Even though our island is facing a severe economic recession that has lasted more than ten years, we can’t procrastinate our responsibility to properly plan for our individual future. Various strategies may assist in this process. For example, some employers may provide retirement plans to its employees and self-employed individuals may also use the so called “Keogh” retirement plans. The goal should be to defer taxation in years when earnings are being taxed at higher tax brackets than those that should apply in the retirement stage. This is why in an environment with an income tax system that heavily taxes income earned, the Individual Retirement Accounts (“IRA”) continue to be one of the most useful tools for our retirement planning, an alternative available for generally any taxpayer. However, the decision of investing in an IRA is one of no easy task. There are deductible and non-deductible IRAs, and there are different alternatives on where the funds of the IRA may be invested. To address this, the particular circumstances of the Taxpayer play a crucial factor in this important decision.
As of today, the maximum amount of contribution to an IRA is $5,000, if the taxpayer is single and $10,000 in the case of married taxpayers filing jointly. The taxpayer may contribute to the IRA until age 75, as long as there is enough taxable income to absorb the allowed deduction for contributing to the IRA. On the other hand, the taxpayer may commence withdrawals from the IRA at age 60. The taxpayer has the option of receiving the funds in a lump sum payment or in periodic annual payments. In general, withdrawals made prior to age 60 are subject to a 10% penalty. Notwithstanding there are a few exceptions in which withdrawals may be made without the imposition of such penalty. These exceptions are: if the funds are used for the purchase of the first residential property; for the payment of college studies for a direct dependent; for the purchase of a computer for an eligible person, to cover medical expenses related to a catastrophic disease of an immediate family member; if the funds are to repair or reconstruct the taxpayer’s residential property affected by fire, hurricane, earthquake or fortuity cause; and in case of death, disability or unemployment. The taxpayer will need to provide evidence of any of these circumstances to the financial institution where the IRA is invested.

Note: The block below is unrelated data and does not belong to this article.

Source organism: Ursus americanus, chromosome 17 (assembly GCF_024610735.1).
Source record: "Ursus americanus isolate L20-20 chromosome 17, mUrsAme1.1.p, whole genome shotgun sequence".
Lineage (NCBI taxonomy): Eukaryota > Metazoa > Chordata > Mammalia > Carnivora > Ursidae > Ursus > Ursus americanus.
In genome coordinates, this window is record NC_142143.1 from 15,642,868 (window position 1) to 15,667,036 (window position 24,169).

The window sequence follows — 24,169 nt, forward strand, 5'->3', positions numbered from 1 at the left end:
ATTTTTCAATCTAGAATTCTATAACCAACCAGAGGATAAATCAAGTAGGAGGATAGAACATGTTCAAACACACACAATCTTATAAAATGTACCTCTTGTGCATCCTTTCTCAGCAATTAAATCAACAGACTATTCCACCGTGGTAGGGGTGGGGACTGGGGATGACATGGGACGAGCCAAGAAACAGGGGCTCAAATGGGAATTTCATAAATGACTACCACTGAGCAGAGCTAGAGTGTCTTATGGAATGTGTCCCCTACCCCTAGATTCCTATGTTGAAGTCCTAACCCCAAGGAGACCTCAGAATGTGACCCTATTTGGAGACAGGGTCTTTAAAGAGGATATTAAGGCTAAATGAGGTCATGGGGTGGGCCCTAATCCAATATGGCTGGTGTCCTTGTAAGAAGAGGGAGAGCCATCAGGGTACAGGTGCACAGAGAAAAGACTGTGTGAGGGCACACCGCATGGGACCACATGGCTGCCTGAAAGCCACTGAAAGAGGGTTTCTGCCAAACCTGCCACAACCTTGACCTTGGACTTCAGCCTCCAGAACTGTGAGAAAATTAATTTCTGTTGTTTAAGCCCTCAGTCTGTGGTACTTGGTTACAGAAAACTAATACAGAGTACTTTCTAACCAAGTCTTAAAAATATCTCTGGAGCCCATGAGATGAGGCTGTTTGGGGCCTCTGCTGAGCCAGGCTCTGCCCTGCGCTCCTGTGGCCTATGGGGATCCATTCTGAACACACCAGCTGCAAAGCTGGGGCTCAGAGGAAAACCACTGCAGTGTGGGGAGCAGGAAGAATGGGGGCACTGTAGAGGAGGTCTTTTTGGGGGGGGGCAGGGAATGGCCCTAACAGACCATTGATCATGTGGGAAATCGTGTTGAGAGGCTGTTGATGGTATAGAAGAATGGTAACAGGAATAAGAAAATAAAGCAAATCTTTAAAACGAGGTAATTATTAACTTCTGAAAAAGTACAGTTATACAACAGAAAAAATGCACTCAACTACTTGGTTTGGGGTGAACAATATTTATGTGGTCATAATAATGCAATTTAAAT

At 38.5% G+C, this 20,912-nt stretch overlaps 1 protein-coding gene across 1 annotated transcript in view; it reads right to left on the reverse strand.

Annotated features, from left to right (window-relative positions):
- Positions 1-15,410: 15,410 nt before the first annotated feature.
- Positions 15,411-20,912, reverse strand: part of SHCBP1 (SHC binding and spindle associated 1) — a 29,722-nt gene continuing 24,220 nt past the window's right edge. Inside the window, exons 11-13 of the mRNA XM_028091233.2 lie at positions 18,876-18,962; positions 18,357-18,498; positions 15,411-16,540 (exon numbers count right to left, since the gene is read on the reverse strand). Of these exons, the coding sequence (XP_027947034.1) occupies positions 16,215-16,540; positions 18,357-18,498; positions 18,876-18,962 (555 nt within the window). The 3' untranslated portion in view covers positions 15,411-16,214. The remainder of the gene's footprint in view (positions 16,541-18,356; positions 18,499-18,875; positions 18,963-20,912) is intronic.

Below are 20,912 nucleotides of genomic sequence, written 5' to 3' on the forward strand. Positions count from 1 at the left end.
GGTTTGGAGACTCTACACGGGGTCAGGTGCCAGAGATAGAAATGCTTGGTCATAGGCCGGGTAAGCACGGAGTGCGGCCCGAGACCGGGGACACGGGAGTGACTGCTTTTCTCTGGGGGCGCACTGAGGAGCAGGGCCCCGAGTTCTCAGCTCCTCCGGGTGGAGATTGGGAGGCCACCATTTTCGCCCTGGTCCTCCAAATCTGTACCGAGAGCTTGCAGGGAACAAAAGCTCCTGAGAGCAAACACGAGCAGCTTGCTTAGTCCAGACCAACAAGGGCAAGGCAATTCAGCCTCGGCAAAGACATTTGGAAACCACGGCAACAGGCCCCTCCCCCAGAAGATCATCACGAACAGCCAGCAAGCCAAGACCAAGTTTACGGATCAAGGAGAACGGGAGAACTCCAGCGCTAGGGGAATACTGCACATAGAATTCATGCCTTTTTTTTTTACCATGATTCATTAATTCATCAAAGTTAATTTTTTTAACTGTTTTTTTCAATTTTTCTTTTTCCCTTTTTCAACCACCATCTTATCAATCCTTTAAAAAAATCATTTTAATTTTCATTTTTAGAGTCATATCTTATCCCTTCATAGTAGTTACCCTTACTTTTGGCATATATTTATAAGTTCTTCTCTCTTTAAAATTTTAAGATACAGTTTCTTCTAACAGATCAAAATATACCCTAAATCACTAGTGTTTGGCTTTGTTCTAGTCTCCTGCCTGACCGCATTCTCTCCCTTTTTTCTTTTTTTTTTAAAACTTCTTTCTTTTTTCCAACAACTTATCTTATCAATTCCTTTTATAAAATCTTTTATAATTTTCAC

Any amount distributed from an IRA is taxed as ordinary income at distribution. An exception to this general rule is if the funds are used in the acquisition of the first residential property of the taxpayer in which case there is no taxation at distribution, but the tax basis of the property is reduced for the amount distributed.
The amount includable as ordinary income is the total amount of the distributed funds, reduced by any exempt income. If the distribution includes interest income from certain qualified Puerto Rico financial institutions, the taxpayer may elect to have a withholding at source of 17% (10% in the case of governmental employees). The remainder of the distribution will be taxed at the applicable ordinary income tax rates in the year of the distribution.
As mentioned before, the taxpayer has the option of opening a non-deductible IRA. The non-deductible IRA provides no deduction for the taxpayer at the moment of the contribution, but at distribution there is no taxation on the principal nor the accretion of the funds. Annual contributions to non-deductible IRAs are subject to the same limits ($5,000 single or $10,000 married filing jointly).
Contributions to IRA are required to be made on or before the due date for the tax return in which they are being made, including extensions.